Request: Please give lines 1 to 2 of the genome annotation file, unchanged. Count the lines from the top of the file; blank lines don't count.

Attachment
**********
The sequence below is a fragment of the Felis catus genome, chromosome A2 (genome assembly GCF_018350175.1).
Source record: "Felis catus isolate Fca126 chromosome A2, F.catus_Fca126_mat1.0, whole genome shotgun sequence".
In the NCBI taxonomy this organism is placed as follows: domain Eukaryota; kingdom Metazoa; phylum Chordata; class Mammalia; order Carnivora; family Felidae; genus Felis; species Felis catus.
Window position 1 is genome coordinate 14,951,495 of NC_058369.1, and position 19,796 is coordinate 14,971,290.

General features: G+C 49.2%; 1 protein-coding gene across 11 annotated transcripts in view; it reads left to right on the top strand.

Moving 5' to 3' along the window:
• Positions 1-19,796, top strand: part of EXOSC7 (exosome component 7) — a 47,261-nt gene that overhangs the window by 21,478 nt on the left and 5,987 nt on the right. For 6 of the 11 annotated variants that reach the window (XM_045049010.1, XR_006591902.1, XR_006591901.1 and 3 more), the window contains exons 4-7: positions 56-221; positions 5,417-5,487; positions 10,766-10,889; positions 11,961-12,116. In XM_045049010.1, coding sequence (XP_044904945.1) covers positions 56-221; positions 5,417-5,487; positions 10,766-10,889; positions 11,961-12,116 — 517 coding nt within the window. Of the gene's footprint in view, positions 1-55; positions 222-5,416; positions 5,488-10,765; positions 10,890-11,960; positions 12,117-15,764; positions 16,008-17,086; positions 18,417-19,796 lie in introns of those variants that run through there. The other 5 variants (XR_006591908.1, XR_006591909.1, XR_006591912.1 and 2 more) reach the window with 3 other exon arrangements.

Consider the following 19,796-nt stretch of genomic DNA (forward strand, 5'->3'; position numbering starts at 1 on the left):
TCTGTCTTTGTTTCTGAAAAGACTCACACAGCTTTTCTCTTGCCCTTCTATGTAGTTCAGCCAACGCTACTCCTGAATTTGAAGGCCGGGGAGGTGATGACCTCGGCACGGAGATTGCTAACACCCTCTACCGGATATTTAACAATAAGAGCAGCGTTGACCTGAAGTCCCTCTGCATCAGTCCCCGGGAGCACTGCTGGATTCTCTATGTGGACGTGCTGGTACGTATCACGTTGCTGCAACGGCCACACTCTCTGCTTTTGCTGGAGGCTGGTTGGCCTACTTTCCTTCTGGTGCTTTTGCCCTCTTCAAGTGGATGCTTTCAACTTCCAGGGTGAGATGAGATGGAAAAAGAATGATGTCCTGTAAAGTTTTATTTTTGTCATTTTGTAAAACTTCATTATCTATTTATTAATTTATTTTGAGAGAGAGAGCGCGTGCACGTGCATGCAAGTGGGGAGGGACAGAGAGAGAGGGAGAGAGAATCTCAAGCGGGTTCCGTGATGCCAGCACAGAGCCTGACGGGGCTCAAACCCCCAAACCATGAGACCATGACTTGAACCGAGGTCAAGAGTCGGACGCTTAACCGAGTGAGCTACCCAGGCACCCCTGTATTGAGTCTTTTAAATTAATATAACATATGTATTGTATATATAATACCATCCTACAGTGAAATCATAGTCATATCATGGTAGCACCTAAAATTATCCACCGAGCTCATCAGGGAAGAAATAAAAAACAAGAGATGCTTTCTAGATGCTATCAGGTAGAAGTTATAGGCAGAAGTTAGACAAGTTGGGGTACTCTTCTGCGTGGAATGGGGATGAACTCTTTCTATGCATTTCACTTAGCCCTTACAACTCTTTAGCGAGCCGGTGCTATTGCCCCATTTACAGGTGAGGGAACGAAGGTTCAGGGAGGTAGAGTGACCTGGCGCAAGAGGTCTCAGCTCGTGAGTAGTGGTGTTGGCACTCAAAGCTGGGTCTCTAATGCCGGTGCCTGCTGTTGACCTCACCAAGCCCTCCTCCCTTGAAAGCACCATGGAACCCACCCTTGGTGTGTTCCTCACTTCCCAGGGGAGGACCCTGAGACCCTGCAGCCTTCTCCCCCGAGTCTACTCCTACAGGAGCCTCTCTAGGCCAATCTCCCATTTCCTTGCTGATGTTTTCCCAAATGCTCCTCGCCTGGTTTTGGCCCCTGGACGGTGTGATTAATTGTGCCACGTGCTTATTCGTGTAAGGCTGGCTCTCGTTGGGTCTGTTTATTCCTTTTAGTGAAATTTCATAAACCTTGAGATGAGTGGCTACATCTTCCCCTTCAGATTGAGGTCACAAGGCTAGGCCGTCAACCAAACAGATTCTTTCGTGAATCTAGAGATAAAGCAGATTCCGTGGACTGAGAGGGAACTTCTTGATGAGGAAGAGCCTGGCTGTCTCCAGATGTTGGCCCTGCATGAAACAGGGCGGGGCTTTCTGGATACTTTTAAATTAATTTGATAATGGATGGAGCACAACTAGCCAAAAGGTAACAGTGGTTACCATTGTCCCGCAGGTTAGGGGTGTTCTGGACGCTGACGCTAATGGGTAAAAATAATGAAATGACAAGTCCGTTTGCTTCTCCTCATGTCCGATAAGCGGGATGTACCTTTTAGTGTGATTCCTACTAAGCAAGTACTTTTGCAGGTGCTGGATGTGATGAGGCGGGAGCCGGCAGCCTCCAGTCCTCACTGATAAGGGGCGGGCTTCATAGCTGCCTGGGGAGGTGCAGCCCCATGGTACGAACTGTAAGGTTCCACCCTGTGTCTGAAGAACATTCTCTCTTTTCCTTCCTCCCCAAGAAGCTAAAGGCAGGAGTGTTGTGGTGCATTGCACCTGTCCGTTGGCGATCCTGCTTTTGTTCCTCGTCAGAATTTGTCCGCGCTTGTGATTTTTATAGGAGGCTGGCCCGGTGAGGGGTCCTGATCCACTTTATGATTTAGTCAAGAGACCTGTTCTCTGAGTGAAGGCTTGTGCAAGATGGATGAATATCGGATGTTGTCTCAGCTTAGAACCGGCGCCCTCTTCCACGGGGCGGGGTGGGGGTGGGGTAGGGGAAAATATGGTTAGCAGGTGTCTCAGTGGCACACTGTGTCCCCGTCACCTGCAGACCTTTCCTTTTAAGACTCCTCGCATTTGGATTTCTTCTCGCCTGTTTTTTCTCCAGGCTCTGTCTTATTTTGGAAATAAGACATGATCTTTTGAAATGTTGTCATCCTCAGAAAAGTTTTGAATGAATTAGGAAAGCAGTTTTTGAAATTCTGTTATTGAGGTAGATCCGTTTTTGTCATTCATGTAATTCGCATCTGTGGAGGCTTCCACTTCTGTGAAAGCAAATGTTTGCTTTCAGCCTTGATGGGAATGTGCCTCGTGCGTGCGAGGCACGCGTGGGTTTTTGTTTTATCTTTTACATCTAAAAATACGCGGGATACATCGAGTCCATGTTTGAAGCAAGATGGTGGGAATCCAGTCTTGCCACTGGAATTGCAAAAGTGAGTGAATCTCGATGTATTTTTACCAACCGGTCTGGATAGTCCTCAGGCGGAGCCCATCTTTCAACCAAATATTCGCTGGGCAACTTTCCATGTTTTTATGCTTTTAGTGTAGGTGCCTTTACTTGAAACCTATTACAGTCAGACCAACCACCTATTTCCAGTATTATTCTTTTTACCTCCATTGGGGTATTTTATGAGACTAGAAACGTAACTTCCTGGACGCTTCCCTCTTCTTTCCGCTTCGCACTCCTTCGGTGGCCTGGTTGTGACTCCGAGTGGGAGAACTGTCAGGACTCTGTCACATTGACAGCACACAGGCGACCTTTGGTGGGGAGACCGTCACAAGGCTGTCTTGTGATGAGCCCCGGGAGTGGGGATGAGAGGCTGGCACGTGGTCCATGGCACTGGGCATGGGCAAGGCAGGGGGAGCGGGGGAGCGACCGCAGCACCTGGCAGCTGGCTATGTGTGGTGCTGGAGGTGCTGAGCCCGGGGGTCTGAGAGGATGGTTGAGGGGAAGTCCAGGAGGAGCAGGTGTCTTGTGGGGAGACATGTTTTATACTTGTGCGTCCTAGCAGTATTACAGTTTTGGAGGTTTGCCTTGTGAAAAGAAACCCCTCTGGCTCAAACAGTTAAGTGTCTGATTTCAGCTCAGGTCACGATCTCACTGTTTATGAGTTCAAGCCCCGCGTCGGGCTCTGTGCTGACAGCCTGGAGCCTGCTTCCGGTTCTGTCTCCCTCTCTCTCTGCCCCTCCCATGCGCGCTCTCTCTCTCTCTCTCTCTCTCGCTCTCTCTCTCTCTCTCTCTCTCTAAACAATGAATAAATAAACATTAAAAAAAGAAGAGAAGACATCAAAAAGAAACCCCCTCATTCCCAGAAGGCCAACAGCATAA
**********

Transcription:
The sequence below is a fragment of the Felis catus genome, chromosome A2 (genome assembly GCF_018350175.1).
Source record: "Felis catus isolate Fca126 chromosome A2, F.catus_Fca126_mat1.0, whole genome shotgun sequence".